MJ: I completely agree.
Julia: And I think it’s interesting like, how simultaneously black men are both like deemed as lazy at the same time as they’re deemed as dangerous. These dangerous stereotypes are contradicting one another.
MJ: They definitely are.
Julia: I just don’t understand. Because I think about my aunt who I was talking to about racism, always a risk with family members–and she was like “Yeah racism isn’t over but when [black people] are late to [their] job, and when [they] don’t do anything, when [they’re] just being lazy” you know talking about black people being lazy. I’m like do you understand that [that idea] is left over from slavery and from jim crow, like do you understand that your notions of black people are entirely constructed and entirely constructed to keep racism going?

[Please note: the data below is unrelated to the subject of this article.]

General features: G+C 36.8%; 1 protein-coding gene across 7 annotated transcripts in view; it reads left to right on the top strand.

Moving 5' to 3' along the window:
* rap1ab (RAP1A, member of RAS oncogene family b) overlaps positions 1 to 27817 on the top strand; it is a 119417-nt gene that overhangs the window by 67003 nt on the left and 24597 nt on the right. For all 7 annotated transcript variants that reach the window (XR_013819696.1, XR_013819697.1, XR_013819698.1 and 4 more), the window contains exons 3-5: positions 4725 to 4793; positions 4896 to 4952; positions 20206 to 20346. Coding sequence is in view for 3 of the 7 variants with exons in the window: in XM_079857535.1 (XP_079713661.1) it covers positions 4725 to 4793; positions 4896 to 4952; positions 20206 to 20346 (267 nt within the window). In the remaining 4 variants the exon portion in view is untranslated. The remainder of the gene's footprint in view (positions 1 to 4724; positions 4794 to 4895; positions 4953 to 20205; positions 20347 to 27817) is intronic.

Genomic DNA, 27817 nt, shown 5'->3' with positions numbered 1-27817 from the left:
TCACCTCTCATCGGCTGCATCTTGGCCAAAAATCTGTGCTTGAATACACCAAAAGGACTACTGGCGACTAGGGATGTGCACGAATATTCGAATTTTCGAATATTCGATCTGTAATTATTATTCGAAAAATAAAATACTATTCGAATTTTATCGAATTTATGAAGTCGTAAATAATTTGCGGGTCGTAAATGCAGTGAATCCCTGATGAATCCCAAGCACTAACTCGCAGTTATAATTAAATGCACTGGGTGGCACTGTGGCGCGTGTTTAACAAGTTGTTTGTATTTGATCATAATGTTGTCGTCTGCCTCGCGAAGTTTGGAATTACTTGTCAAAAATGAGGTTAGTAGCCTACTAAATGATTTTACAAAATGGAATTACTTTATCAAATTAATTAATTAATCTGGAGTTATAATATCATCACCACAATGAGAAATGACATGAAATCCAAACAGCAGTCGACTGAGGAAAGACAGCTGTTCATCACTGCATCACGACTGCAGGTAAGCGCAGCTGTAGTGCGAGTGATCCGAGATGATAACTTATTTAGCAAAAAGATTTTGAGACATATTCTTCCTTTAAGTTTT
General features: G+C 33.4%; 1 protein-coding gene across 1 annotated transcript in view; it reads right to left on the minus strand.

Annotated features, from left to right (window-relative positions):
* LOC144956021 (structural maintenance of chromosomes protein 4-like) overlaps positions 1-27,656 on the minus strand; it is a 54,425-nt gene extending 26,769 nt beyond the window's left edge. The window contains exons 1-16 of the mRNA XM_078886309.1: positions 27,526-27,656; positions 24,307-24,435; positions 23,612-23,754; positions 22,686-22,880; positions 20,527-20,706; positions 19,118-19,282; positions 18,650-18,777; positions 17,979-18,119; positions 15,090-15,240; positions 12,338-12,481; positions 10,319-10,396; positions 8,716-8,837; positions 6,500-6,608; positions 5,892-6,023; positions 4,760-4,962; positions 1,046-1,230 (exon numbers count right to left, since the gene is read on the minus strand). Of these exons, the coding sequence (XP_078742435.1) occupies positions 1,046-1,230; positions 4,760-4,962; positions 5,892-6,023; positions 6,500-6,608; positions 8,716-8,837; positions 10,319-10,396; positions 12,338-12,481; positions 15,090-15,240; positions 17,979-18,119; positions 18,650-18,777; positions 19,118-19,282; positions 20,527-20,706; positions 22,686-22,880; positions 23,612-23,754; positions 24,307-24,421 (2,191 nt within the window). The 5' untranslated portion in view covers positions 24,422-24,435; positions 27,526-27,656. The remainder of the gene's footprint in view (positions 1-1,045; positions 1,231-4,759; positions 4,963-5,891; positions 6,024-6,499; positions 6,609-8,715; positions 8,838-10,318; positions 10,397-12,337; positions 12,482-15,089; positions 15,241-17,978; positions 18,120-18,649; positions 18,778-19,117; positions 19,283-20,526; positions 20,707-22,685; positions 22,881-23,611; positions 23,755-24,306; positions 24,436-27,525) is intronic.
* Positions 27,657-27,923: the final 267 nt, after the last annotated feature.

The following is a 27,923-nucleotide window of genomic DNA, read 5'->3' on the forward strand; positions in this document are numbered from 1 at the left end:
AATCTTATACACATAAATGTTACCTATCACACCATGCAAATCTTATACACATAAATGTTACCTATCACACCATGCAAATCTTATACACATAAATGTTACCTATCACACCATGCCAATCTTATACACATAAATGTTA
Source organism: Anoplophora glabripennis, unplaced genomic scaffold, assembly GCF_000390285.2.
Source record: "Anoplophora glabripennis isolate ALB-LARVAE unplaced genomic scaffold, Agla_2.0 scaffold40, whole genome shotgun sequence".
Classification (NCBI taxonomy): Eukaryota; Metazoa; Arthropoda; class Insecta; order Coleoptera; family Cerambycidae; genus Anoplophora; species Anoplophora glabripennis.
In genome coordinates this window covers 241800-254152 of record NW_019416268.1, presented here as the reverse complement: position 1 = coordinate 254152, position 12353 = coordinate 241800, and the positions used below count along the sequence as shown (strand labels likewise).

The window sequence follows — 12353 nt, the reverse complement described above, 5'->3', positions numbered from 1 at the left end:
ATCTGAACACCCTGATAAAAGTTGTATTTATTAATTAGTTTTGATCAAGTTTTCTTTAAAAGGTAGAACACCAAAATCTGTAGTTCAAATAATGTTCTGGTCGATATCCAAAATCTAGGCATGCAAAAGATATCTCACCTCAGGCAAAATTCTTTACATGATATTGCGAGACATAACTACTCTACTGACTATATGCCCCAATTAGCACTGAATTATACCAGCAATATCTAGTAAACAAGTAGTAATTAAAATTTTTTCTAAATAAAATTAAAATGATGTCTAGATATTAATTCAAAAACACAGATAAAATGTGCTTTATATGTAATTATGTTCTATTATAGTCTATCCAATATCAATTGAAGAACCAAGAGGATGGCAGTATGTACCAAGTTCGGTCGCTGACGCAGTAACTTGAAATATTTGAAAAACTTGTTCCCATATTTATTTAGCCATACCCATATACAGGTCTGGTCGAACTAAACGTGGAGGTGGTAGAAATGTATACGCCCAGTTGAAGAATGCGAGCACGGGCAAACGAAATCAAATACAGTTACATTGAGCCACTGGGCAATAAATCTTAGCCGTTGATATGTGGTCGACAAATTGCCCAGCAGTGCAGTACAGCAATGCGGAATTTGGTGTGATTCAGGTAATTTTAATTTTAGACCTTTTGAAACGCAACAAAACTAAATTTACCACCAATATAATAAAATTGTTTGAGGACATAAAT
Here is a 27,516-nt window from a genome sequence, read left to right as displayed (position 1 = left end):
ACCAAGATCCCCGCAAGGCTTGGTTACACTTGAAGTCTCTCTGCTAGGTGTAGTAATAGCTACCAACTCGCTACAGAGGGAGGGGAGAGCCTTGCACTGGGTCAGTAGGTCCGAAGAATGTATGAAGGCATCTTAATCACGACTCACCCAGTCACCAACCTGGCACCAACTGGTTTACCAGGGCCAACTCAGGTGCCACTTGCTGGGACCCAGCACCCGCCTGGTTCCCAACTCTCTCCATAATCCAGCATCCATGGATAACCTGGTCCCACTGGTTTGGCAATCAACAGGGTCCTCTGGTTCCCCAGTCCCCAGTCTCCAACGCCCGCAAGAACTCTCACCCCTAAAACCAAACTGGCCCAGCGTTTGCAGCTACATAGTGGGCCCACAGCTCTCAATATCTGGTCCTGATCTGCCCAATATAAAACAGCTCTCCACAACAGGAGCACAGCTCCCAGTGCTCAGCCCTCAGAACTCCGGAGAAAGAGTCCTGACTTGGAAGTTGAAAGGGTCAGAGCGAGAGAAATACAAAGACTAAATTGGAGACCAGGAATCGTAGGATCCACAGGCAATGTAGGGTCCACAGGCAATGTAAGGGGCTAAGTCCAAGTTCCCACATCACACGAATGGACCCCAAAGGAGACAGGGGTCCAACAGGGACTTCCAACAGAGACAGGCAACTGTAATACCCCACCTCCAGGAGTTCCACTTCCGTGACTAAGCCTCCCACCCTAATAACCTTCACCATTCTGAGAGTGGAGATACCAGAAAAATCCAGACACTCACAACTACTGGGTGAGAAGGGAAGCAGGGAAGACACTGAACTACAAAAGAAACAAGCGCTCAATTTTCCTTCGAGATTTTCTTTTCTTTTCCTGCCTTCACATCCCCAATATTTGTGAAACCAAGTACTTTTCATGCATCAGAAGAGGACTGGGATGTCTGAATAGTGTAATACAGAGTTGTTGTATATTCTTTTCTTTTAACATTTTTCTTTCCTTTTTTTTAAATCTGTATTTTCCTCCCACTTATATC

MJ: There was this great Tumblr post, and it was like, “black people were seen or were deemed lazy once we stopped working for free.” And I was just. They’re alluding to slavery. And I was like “They did it! It wasn’t me!” And I was like wow…you know what I mean?
Julia: [laughs] Oh my god. Wow! That is..I mean it’s true!
MJ: It’s pretty intense but it’s very true. I think the whole idea of the welfare mothers or whatever, you know black women are always…”they don’t do anything, they’re just waiting for their welfare checks,” you know what I mean?
MJ: And I just like…that post was perfect, it was spot on. And also, there is nothing wrong with being on welfare. But you have to realize that again the systems of oppression that keep people on welfare, and keep people in poverty.
Julia: And white people are also on welfare.